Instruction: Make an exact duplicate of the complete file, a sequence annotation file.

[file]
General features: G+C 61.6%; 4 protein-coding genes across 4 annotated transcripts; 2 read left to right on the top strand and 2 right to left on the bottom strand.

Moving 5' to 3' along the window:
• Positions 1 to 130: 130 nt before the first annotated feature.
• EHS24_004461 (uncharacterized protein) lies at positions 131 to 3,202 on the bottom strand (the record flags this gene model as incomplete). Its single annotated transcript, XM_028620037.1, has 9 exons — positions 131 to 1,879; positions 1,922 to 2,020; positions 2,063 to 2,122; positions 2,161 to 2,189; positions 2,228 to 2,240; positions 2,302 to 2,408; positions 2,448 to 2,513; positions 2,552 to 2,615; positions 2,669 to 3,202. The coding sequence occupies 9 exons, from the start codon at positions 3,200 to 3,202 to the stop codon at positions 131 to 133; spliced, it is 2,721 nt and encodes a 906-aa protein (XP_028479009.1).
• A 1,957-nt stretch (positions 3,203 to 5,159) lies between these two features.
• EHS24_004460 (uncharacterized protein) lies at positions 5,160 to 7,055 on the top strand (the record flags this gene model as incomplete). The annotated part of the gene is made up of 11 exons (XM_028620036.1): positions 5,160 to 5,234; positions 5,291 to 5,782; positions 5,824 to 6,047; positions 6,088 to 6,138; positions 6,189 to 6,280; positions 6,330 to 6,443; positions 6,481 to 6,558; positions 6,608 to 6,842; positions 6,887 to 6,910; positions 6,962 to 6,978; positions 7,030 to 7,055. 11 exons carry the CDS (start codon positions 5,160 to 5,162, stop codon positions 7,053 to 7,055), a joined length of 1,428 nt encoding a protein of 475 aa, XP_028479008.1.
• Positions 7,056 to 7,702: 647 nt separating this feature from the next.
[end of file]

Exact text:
General features: G+C 61.6%; 4 protein-coding genes across 4 annotated transcripts; 2 read left to right on the top strand and 2 right to left on the bottom strand.

Moving 5' to 3' along the window:
• Positions 1 to 130: 130 nt before the first annotated feature.
• EHS24_004461 (uncharacterized protein) lies at positions 131 to 3,202 on the bottom strand (the record flags this gene model as incomplete). Its single annotated transcript, XM_028620037.1, has 9 exons — positions 131 to 1,879; positions 1,922 to 2,020; positions 2,063 to 2,122; positions 2,161 to 2,189; positions 2,228 to 2,240; positions 2,302 to 2,408; positions 2,448 to 2,513; positions 2,552 to 2,615; positions 2,669 to 3,202. The coding sequence occupies 9 exons, from the start codon at positions 3,200 to 3,202 to the stop codon at positions 131 to 133; spliced, it is 2,721 nt and encodes a 906-aa protein (XP_028479009.1).
• A 1,957-nt stretch (positions 3,203 to 5,159) lies between these two features.
• EHS24_004460 (uncharacterized protein) lies at positions 5,160 to 7,055 on the top strand (the record flags this gene model as incomplete). The annotated part of the gene is made up of 11 exons (XM_028620036.1): positions 5,160 to 5,234; positions 5,291 to 5,782; positions 5,824 to 6,047; positions 6,088 to 6,138; positions 6,189 to 6,280; positions 6,330 to 6,443; positions 6,481 to 6,558; positions 6,608 to 6,842; positions 6,887 to 6,910; positions 6,962 to 6,978; positions 7,030 to 7,055. 11 exons carry the CDS (start codon positions 5,160 to 5,162, stop codon positions 7,053 to 7,055), a joined length of 1,428 nt encoding a protein of 475 aa, XP_028479008.1.
• Positions 7,056 to 7,702: 647 nt separating this feature from the next.